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HD   R Closed Captioning AD

Scott Derrickson

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About the Movie

True crime novelist Ellison Oswald (Ethan Hawke) is so desperate to repeat the success of his first book that he moves his family into a home that served as the setting of a brutal murder. But instead of inspiration, Ellison finds a box of mysterious home movies in the attic that seem to point to unspeakable terrors – ones that could threaten his entire family.

Rotten Tomatoes Movie Reviews


  • Reviews Counted: 134
  • Fresh: 84
  • Rotten: 50
  • Average Rating: 6.2/10

Top Critics' Reviews

Rotten: The movie is full of feints, shocks and scenes of particularly perverse violence, but nothing about it is fresh enough to haunt you in the night. It's predictable. – Mary F. Pols, TIME Magazine, Oct 11, 2012

Fresh: As the best horror stories so often do, "Sinister" makes clear that we are our own boogeymen, the worst monsters of all. – Mark Olsen, Los Angeles Times, Oct 11, 2012

Fresh: In true horror movie tradition, characters do things that are head-scratchingly dumb. Once you accept those logic-defying moments, the movie works with diabolical effectiveness. – James Berardinelli, ReelViews, Oct 11, 2012

Fresh: [Director Scott Derrickson finds] new ways to frame the same rooms from one scene to the next and providing comic relief whenever the action threatens to turn monotonously grim. – Ben Sachs, Chicago Reader, Oct 11, 2012

Read More About This Movie On Rotten Tomatoes

Customer Reviews


When I first saw the trailers for "Sinister", it didn't look like anything special. Even the fact that it came from the producer of "Paranormal Activity" and "Insidious" was enough to make me roll my eyes. Nonetheless, one of my friends convinced me to see with him anyway, so I went along. And to my surprise, the film was a lot more enjoyable than I initially thought it would be. In fact, it ended up genuinely scaring me more often than not, which is rare for any fright flick to do nowadays. The movie stars Ethan Hawke as Elliott Oswald, a true crime novelist who's so desperate to repeat the huge success of his first book that he moves his wife and kids into a suburban house that once served as the setting of a brutal set of family murders. But instead of finding inspiration, Elliott discovers a box of mysterious home movies in the attic that seem to point out to all the unspeakable terrors that happened - ones that could easily threaten his entire family. Rather than mindlessly throw a bunch of random jump scares at the audience, the film slowly but smartly builds atmospheric tension and constantly keeps us guessing as to who caused the grisly murders and why they happened. The disturbing visuals also play a huge part in the bone-chilling quality of this flick. Whether it's the old, grainy Super 8 movies gruesomely detailing the murders of every family that previously lived in the house or the creepy images of Baghuul (the evil spirit terrorizing Elliott and his family), there's at least one visually haunting scene in this film that'll scare you silly. As for the cast, they aren't half bad. Hawke does a solid job committing to his role as the protagonist the entire time, and the child actors - Clare Foley and Michael Hall D'Addario - are just as impressive, if not more so. Although I'll admit I was somewhat overly annoyed by Hawke's wife in the movie (Juliet Rylance) simply due to her character's seemingly endless complaining. But I digress. Of course, "Sinister" does have its fair share of distracting flaws (uneven pacing and poor character development, to name a few), but the one most viewers may either end up feeling confused or satisfied about is the unexplained conclusion, which sort of sets itself up for a possible sequel in the future. Who knows? Anyway, if you're a fan of tense, atmospheric, bump-in-the-night fright flicks, "Sinister" is a terrific pick, despite the many suspense clichés it recycles. Sure, it may not be the most original horror movie you'll ever see, but you'll still have a fun time watching it.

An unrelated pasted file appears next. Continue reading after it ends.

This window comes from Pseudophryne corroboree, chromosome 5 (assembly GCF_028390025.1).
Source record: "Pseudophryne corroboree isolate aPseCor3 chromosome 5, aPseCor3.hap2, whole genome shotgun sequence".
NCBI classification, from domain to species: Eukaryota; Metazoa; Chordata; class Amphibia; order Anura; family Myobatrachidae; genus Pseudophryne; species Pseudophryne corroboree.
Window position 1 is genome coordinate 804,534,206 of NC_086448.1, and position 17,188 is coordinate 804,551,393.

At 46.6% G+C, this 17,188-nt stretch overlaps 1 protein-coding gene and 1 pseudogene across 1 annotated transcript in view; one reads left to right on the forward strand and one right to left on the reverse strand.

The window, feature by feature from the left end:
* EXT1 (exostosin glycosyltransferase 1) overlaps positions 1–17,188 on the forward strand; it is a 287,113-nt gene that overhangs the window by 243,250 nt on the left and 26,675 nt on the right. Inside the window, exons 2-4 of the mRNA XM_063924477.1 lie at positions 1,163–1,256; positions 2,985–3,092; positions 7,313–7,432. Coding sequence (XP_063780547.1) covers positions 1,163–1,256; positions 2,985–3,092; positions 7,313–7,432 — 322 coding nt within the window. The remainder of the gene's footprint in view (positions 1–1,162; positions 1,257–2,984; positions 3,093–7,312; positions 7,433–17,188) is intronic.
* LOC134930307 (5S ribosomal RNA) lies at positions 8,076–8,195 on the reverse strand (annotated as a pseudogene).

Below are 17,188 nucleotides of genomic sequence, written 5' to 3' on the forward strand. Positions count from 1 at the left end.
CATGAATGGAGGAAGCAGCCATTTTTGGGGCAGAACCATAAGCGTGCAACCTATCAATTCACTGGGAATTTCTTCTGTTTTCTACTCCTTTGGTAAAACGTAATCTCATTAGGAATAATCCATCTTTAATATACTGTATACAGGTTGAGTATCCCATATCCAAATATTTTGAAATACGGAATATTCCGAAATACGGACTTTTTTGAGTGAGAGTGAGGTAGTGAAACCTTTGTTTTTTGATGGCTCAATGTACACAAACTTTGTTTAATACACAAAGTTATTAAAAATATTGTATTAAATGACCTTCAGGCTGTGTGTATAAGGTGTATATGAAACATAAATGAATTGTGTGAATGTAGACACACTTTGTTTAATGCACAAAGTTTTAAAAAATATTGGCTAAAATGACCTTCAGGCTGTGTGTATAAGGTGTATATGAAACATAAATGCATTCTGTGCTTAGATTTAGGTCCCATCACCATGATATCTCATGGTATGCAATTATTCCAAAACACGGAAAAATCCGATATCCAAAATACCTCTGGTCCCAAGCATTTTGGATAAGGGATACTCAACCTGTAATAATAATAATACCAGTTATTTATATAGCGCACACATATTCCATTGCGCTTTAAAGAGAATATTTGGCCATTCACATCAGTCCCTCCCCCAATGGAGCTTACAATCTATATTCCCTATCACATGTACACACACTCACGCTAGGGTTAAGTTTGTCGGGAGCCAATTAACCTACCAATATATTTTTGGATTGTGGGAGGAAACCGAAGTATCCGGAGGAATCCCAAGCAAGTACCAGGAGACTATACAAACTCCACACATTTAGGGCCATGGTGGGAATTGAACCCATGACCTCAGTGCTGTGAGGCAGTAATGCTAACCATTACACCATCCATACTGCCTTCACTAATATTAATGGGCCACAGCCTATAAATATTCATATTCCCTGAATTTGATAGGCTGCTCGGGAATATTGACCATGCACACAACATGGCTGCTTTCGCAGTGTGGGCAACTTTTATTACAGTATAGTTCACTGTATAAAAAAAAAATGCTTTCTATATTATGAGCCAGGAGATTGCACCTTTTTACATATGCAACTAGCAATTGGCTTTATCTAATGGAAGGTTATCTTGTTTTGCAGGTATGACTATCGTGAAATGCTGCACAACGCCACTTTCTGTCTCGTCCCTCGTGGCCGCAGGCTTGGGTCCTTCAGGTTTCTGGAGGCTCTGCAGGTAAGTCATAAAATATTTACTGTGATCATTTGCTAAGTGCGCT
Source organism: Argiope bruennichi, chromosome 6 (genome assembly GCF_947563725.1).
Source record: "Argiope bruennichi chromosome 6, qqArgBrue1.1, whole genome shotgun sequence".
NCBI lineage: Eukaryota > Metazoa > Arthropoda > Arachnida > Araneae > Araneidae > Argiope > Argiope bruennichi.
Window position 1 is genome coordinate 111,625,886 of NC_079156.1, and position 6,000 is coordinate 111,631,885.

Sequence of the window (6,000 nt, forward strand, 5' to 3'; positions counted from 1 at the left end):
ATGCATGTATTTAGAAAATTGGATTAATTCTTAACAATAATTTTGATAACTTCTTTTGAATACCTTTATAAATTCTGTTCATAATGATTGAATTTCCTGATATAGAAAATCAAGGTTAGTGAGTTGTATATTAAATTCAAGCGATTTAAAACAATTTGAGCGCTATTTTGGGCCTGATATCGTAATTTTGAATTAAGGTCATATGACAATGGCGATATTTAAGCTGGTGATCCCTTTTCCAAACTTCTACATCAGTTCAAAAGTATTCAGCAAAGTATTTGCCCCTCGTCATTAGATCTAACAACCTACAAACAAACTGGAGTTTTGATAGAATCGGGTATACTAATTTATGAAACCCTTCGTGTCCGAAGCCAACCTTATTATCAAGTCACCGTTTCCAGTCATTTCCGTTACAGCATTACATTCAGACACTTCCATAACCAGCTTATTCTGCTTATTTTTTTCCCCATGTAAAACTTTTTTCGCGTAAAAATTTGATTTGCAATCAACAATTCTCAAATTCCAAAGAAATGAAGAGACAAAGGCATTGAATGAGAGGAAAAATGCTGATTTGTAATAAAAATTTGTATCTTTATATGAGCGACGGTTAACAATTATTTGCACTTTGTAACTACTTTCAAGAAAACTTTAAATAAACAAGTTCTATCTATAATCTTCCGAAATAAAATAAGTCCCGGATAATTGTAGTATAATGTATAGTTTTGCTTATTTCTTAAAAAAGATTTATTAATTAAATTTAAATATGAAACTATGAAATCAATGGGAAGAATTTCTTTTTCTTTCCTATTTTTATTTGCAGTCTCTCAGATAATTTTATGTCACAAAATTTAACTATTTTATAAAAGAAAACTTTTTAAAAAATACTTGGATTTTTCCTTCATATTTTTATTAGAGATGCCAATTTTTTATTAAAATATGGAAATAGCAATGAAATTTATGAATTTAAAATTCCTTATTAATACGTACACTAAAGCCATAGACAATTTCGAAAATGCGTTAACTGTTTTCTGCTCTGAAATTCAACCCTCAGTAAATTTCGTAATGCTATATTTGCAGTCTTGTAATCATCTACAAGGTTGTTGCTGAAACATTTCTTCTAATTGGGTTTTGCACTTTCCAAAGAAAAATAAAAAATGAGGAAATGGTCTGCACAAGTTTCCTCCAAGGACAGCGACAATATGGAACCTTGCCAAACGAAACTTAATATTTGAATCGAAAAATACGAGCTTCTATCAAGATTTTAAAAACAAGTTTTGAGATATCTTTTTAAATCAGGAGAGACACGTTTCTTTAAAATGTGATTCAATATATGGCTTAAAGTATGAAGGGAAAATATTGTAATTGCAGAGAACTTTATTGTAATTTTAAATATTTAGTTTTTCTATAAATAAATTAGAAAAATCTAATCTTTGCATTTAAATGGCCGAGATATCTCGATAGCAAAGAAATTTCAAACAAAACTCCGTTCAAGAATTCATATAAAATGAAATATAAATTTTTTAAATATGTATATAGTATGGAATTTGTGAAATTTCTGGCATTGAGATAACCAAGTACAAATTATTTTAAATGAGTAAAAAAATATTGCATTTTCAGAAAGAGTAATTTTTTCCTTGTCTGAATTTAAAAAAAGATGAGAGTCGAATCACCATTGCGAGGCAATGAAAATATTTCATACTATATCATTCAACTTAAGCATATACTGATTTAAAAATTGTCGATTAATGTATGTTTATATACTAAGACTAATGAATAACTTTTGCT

The movie is pretty good, ilove horror movies and this one is definetly worth the classification.

Lost in the dark

Many scenes are done in almost complete darkness in a cheap effort to create suspense (who hears a noise and investigates without turning a single light on?) -- The film has a story but it isn't developed in a way to draw in the viewer and build up to a crescendo -- false subplots littered throughout (for example what is the purpose for the son having a history of extreme night terrors?) -- you begin to wonder how this story is going to be concluded when you notice 10 minutes left in the movie -- I think the writers were wondering as well so they hastily wrapped it up put a bow on it and hoped it would do -- upon reflection there really isnt much to this movie -- its main story could be told on one side of a cocktail napkin --